Antiretroviral cocktails may double heart attack risks
February 26 2005 12:00 AM ET
Antiretroviral drug cocktails used to control HIV replication may carry the same heart attack risks as smoking cigarettes--doubling the risk for cardiac arrest, according to a study presented at the 12th Conference on Retroviruses and Opportunistic Infections in Boston. University of Copenhagen scientist Jens Lundgren recorded 277 heart attacks among more than 23,000 HIV patients on antiretroviral therapy, about double the rate seen in people not on anti-HIV drugs and about the same rate as reported among HIV-negative smokers. The average age of the HIV patients experiencing heart attacks was 39, according to Lundgren. "You wouldn't expect myocardial infarcts [heart attacks] in that young a population," Lundgren said at a news conference, the Wall Street Journal reports.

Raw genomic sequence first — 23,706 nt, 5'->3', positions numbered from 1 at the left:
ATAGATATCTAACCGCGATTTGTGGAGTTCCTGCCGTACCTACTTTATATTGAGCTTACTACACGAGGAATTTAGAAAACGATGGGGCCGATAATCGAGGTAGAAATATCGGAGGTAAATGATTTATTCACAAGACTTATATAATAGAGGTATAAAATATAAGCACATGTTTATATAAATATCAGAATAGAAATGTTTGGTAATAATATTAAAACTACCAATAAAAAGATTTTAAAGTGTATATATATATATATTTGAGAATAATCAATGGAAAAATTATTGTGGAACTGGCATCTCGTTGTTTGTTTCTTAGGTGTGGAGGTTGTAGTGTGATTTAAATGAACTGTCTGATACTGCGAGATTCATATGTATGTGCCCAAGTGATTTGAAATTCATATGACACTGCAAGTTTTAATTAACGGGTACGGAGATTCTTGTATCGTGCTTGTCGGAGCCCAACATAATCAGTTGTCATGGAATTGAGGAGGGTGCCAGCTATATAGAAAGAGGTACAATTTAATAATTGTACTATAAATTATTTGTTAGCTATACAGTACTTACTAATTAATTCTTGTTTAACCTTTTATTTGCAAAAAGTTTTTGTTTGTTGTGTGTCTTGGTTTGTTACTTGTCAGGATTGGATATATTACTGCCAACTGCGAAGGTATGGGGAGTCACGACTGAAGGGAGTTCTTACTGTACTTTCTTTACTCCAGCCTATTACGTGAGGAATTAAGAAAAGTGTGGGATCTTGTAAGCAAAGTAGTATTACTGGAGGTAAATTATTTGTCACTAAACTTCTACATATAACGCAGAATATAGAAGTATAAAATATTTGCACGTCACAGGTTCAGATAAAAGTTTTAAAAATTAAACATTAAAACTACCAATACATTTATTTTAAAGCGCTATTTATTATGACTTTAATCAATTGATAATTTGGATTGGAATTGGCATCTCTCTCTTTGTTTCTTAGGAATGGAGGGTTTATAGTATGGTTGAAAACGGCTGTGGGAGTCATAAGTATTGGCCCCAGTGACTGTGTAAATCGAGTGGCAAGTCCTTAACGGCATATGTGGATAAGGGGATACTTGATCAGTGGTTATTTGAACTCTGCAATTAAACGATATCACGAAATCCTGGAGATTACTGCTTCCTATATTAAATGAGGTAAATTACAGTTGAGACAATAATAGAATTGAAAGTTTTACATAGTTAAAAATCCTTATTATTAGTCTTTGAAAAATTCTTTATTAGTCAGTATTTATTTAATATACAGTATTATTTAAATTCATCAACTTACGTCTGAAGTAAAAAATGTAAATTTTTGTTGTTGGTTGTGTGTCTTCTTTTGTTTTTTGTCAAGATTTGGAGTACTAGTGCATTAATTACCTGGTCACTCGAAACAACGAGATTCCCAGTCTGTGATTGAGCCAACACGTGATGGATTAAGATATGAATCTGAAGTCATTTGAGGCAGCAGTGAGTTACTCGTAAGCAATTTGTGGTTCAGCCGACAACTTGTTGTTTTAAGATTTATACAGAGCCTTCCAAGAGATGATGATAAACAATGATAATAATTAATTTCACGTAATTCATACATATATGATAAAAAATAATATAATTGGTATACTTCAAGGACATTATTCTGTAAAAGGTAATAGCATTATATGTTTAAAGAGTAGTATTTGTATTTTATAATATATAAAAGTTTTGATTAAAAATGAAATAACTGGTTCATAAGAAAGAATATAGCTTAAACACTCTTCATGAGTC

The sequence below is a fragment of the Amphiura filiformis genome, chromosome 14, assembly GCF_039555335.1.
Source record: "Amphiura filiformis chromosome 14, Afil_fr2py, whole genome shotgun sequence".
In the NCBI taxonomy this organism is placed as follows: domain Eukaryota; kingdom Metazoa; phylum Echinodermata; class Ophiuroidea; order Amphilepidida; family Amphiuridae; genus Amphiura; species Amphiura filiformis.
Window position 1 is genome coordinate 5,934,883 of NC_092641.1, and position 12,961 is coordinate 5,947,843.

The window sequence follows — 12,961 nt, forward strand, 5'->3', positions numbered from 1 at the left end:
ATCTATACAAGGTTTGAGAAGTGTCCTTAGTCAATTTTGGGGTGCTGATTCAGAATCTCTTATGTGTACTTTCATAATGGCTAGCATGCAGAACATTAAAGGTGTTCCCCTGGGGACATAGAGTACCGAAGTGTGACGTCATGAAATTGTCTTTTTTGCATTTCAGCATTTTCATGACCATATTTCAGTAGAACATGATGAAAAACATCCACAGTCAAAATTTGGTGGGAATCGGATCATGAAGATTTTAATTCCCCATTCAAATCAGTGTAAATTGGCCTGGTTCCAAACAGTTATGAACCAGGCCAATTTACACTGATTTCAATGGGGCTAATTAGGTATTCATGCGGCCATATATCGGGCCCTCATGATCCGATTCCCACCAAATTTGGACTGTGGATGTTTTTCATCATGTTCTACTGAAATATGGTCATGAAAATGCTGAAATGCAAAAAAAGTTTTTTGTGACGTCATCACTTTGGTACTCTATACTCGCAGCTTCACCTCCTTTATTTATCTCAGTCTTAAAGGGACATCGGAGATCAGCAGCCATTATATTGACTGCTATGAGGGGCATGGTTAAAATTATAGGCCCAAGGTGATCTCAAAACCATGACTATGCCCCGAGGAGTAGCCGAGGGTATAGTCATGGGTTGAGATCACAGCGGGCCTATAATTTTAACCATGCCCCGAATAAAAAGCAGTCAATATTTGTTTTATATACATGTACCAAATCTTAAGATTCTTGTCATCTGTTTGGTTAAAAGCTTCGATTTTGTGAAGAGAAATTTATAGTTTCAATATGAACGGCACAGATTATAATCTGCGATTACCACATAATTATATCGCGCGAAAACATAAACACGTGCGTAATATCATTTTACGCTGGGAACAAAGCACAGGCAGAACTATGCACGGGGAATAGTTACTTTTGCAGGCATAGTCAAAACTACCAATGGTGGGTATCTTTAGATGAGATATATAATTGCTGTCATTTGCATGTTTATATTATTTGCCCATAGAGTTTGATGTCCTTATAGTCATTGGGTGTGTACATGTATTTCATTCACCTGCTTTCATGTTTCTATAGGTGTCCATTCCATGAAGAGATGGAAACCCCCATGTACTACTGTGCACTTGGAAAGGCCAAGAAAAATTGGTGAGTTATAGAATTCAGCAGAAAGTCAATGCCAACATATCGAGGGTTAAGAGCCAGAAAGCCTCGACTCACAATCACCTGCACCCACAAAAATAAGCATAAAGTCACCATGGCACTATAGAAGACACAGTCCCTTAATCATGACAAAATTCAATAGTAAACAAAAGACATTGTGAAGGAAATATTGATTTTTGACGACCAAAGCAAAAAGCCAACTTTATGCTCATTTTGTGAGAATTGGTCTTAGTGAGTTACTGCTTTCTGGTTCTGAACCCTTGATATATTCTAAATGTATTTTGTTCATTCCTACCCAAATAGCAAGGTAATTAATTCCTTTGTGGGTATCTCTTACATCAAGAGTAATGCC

Because of the increased heart attack risk linked with anti-HIV drugs, HIV patients should try to lower other cardiac risk factors as much as possible, including stopping smoking, exercising regularly, sticking to healthy diets, and using cholesterol-lowering medications if needed, Lundgren advises. Despite the increased risk of heart attacks, Lundgren still says antiretroviral medications are of enormous benefit to HIV-positive Americans. He told the Journal that before the advent of triple-drug therapy in 1995 that the annual death rate among HIV-positive people was 23% per year; it's currently down to 1.5% to 2% per year, he says.